Acta Dermatovenerol Croat. 2022 Jul;30(1):59-60.


Dear Editor, Scurvy is a nutritional disorder which can develop after prolonged (>1-3 months) severe vitamin C deficiency. Vitamin C is a cofactor in several enzyme reactions involved in collagen synthesis. The defect in collagen causes blood vessel fragility, poor wound healing, mucocutaneous bleedings, hair abnormalities, bone pains, and joint contractures due to periosteal and intraarticular bleeding (1,2). Risk factors for scurvy development are undernutrition, low socioeconomic status, older age, male sex, alcoholism, tobacco smoking, and severe psychiatric illnesses (1-3). The required daily intake for vitamin C is ~60 mg, and this amount of vitamin C can be found in only one medium-sized orange. For this reason, the disease is rarely encountered in developed countries and is often underrecognized by healthcare personnel. Herein, we present an illustrative case of scurvy in order to raise the awareness of this disorder. A 61-year-old Caucasian man was admitted to hospital due to fatigue, hypotension (80/50 mmHg), severe normocytic anemia (hemoglobin 76 g/L), kidney failure (estimated glomerular filtration rate of 6 mL/min/1.73m2) and mild elevation in C-reactive protein (30.9 mg/L). Prior medical history included radical cystoprostatectomy with an ileal conduit performed eight years ago due to a bladder tumor and moderate chronic kidney disease with recurrent urinary tract infections. The patient was also an alcoholic and tobacco smoker, with a very low-income and a poor diet. He did not use any medications. Heteroanamnestically, the current clinical state had developed slowly over several weeks. At admission, the patient was afebrile, lethargic, malnourished, and immobile due to generalized weakness, bone pains, and hip and knee contractures. He had generalized edema, mostly related to kidney failure, as well as severe hypoalbuminemia (serum albumin 19 g/L). There were multiple ecchymoses (Figure 1, a) and perifollicular bleedings (Figure 1, b) in the skin. The teeth were defective, and the patient's facial hair had a "corkscrew" appearance (Figure 1, c). The platelet count was normal, as was the serum fibrinogen level and the prothrombin- and activated partial thromboplastin times. Vancomycin-resistant Enterococcus faecium and multi-drug-resistant Acinetobacter baumanii were isolated from the urine. Therefore, hemodialysis, linezolid, and colistin were started. However, the patient continued to be lethargic, immobile, and with prominent skin bleeding. Medical workup excluded the possibility of an underlying malignancy or an autoimmune disorder. Finally, scurvy was suspected and 500 mg daily of oral vitamin C was introduced into therapy. In the following two weeks, the general condition of the patient significantly improved and he was discharged from the hospital in good condition - mobile and with complete resolution of skin lesions (Figure 1, d and e). Three months later, the patient was still under maintenance hemodialysis and had mild anemia (hemoglobin 123 g/L). Interestingly, scurvy was the first disease in the history of medicine for which a randomized trial found a cure (4). The differential diagnosis of scurvy includes skin infections, hematologic disorders, collagen vascular disorders, and anticoagulant/antiplatelet side-effects (1). Pathognomonic skin findings which may help raise suspicion of scurvy are perifollicular bleedings and "corkscrew" hair. Notably, laboratory testing for vitamin C concentration is not necessary to confirm scurvy as it tends to reflect recent dietary intake of vitamin C (2). Nevertheless, it may be useful to identify less typical cases (2). In our case, rapid clinical improvement with the resolution of skin lesions and joint contractures after the introduction of vitamin C confirmed the clinical diagnosis of scurvy. Additionally, vitamin C deficiency could be, at least partly (besides kidney failure and acute infection), responsible for severe anemia at disease presentation (5). This case serves to remind clinicians not to forget scurvy when treating patients at risk for vitamin C deficiency who present with fatigue, anemia, bone pains, and unexplained mucocutaneous bleedings. In suspected cases, vitamin C should be administered without hesitation.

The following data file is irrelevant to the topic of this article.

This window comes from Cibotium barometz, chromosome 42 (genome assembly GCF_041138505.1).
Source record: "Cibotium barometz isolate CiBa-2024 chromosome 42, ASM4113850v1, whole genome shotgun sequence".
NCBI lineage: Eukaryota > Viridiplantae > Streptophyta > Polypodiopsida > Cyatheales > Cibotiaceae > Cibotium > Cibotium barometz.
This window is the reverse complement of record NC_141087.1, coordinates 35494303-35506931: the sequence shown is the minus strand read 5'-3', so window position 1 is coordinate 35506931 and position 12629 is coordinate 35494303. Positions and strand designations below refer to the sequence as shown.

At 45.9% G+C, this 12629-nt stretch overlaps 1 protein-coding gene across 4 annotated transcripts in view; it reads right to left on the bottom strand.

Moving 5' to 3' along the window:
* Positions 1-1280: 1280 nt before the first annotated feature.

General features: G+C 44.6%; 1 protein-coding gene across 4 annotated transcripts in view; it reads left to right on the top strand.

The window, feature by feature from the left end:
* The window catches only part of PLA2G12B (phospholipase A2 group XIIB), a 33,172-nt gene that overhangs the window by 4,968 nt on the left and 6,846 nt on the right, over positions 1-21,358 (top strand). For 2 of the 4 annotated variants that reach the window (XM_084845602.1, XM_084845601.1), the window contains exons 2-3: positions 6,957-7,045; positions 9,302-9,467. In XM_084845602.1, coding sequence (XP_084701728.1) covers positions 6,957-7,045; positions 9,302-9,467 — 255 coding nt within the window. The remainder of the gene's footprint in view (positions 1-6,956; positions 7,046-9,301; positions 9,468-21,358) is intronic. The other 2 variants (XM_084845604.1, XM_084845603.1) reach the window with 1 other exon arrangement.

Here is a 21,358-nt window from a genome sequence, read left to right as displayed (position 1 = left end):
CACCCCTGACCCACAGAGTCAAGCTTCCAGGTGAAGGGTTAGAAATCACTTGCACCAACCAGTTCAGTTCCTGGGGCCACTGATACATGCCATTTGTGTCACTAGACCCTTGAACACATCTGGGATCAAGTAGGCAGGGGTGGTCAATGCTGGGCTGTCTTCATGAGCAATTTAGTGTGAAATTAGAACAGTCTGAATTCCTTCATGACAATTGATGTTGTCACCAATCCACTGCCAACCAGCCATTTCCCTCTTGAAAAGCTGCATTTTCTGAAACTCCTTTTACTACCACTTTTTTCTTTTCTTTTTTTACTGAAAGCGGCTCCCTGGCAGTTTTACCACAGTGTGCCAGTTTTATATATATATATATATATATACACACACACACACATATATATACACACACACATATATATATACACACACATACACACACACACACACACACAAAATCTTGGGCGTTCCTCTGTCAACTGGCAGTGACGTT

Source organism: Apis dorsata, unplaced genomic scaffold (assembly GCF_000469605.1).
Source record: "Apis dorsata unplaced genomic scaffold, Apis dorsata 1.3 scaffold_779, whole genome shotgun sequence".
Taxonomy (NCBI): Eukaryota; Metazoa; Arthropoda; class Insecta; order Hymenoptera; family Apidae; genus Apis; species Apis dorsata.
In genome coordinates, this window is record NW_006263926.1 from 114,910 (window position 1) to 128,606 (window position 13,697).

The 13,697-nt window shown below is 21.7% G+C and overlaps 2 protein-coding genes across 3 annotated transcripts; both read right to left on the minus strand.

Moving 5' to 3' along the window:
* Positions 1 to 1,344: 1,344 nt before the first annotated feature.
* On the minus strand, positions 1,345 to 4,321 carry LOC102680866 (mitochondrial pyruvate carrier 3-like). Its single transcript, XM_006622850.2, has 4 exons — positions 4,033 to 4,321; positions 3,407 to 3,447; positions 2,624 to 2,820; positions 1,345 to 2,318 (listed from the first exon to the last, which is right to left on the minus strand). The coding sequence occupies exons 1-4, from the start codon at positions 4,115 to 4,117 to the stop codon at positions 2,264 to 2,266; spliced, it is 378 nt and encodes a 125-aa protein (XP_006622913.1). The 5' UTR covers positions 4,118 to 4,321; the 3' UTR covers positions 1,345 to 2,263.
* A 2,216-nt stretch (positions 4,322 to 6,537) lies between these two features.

Publication types

  • Case Reports

MeSH terms

  • Anemia* / drug therapy
  • Anticoagulants / therapeutic use
  • Ascorbic Acid / therapeutic use
  • Ascorbic Acid Deficiency* / complications
  • Ascorbic Acid Deficiency* / diagnosis
  • Ascorbic Acid Deficiency* / therapy
  • C-Reactive Protein / therapeutic use
  • Colistin / therapeutic use
  • Contracture* / drug therapy
  • Fatigue
  • Fibrinogen / therapeutic use
  • Humans
  • Linezolid / therapeutic use
  • Male
  • Middle Aged
  • Prothrombin / therapeutic use
  • Renal Insufficiency* / drug therapy
  • Scurvy* / complications
  • Scurvy* / diagnosis
  • Serum Albumin / therapeutic use
  • Thromboplastin / therapeutic use
  • Vancomycin / therapeutic use
  • Vitamins


  • Anticoagulants
  • Serum Albumin
  • Vitamins
  • Vancomycin
  • Prothrombin
  • Fibrinogen
  • C-Reactive Protein
  • Thromboplastin
  • Linezolid
  • Ascorbic Acid
  • Colistin